What defines a “green car” can be the source of much discussion among environmentalists, advocates, and actual buyers. Every week Green Car Reports shines a light on the industry with coverage of battery-electric and plug-in hybrid vehicles, conventional hybrids, high-efficiency clean diesels, and smaller and more fuel-efficient vehicles in general. Read on for a selection of their stories from the past week!

You might not expect a battery-electric car to be able to take you across the country, but that’s reality for Tesla Model S owners–and those mythical cross-country trips in electric cars are getting closer to reality for the rest of us as well. One of the problems with so-called DC quick charging–which recharges your battery to 80 percent of capacity in 20 to 30 minutes–is that there are three different standards out there. Now, a new Tesla Supercharger site located in Dorno, Italy, offers all three charging standards–Supercharger, CHAdeMO, and CCS–in a single site. That may be a world first, and it’s an encouraging omen for the future of fast electric-car charging.

While we’re talking about Tesla Motors, last week it emerged that Mercedes-Benz maker Daimler had sold all of its Tesla stock–adding $780 million to its books and netting a healthy profit on an original 2011 investment of just $50 million. Then the very next day, Toyota confirmed it had sold some of its Tesla holdings too. Will battery-cell maker Panasonic be next?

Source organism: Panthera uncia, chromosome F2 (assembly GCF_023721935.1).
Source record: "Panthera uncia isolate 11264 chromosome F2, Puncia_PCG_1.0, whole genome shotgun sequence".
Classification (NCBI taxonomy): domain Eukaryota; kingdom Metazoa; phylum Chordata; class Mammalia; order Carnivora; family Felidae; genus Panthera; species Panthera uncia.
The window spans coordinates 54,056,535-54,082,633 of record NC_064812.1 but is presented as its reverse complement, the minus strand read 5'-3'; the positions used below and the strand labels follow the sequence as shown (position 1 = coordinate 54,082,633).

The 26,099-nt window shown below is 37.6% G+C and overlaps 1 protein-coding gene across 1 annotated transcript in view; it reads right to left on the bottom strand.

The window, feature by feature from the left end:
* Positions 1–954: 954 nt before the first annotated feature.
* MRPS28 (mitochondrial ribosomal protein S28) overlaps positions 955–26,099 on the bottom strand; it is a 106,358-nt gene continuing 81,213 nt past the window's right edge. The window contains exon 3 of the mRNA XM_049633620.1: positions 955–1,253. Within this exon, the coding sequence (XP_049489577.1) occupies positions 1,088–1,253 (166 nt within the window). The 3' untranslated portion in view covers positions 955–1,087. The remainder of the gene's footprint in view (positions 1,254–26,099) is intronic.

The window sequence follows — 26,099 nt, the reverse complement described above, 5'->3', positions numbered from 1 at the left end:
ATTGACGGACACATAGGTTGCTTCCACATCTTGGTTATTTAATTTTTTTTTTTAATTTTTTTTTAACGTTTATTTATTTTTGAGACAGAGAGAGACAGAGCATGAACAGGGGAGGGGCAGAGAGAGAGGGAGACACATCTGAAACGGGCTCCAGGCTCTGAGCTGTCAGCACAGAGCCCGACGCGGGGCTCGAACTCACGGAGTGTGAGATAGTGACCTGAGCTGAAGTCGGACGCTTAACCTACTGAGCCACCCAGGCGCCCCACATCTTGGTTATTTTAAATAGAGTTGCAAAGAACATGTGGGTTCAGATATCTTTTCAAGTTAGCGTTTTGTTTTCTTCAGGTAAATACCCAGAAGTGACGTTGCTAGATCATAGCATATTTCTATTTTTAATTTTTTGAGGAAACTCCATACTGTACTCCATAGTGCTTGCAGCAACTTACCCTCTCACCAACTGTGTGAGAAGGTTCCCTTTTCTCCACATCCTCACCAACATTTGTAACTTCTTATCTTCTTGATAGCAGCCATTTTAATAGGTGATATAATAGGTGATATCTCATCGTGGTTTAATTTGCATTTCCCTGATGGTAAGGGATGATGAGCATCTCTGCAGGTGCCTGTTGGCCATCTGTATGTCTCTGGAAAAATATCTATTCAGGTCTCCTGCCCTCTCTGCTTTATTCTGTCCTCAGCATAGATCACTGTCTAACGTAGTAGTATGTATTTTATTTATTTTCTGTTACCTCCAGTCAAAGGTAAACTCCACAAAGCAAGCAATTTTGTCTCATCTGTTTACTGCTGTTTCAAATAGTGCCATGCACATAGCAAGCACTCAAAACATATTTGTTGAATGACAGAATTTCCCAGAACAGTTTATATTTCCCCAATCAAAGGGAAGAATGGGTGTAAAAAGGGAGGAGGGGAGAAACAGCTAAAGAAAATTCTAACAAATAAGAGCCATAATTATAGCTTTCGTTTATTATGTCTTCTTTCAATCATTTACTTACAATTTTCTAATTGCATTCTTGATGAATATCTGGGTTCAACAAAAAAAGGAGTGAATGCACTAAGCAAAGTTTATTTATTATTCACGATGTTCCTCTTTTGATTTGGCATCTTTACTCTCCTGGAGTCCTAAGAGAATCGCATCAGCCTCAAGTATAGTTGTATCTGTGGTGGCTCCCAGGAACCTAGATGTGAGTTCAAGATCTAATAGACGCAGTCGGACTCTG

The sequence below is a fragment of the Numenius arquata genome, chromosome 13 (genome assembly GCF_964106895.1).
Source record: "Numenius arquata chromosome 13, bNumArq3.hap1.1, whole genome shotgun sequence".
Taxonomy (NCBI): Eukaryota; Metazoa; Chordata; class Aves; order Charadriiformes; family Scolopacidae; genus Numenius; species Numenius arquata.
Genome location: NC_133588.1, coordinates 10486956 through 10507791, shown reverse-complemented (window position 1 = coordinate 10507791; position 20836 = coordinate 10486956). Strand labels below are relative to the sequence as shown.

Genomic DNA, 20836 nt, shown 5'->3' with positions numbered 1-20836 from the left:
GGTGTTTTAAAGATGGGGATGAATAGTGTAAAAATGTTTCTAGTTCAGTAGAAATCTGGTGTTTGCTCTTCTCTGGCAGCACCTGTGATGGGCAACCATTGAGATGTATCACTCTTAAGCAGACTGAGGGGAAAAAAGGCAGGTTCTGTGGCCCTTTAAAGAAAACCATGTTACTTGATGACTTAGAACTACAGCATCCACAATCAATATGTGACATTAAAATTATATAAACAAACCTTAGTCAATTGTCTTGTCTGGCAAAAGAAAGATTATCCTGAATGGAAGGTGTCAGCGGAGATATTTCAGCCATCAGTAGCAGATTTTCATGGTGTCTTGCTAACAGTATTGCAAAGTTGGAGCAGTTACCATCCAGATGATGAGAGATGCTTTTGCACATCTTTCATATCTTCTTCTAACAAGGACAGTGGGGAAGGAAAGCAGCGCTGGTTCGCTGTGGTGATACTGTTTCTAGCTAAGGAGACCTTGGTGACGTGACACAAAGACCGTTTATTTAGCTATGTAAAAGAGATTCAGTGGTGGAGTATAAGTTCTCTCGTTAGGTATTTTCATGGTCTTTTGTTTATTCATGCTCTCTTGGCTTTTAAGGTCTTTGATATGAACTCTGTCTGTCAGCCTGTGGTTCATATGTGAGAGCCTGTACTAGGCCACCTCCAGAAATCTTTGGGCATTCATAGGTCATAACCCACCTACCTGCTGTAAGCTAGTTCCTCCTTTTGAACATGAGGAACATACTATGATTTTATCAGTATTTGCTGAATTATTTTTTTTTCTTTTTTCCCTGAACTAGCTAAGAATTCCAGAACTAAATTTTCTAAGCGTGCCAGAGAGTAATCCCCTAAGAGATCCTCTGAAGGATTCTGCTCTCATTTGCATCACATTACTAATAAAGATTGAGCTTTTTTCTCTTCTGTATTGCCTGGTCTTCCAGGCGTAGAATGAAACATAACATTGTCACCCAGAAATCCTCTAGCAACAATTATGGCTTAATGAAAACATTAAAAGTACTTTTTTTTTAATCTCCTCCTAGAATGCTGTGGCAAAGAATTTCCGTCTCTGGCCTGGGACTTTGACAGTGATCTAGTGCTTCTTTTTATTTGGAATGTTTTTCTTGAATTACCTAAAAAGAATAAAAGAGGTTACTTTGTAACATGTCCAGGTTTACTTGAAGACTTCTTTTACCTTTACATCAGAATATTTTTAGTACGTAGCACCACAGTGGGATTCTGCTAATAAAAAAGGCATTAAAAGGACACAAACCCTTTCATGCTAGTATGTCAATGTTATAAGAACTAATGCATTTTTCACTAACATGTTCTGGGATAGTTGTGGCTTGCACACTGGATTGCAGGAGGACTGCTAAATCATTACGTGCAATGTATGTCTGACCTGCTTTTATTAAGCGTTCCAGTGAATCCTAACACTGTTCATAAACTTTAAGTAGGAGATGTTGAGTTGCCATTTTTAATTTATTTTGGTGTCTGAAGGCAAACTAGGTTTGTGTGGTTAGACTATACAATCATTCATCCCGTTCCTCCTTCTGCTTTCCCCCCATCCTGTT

But it’s not all about electric cars. Toyota is gearing up to launch its first hydrogen fuel-cell vehicle later this month at the Los Angeles Auto Show. What will compete with fuel-cell cars? Some say battery electrics, but perhaps the most likely competition to upcoming hydrogen fuel-cell vehicles may be plug-in hybrids instead. Which takes us to plug-in hybrid news: Next year, we’ll see plug-in hybrid versions of the new Hyundai Sonata and Kia Optima mid-size sedans. They’ll compete with the Toyota Prius Plug-In Hybrid, the Ford Fusion Energi, and others.

Last week opened with the news that the EPA will tighten its gas-mileage test procedures, closing a loophole and requiring carmakers to test more production models to confirm the results they get from early prototypes. Your mileage may vary, as the saying goes, but the EPA hopes it will vary less than some of the more notorious cases in recent years.

Finally, there’s a new and greener spiritual successor to the famous Volkswagen Westfalia camper van: a Nissan e-NV200 electric minivan with the same popup top. Sadly, Nissan’s electric van isn’t sold in North America–at least not yet–so the conversion is actually from a firm in the U.K.
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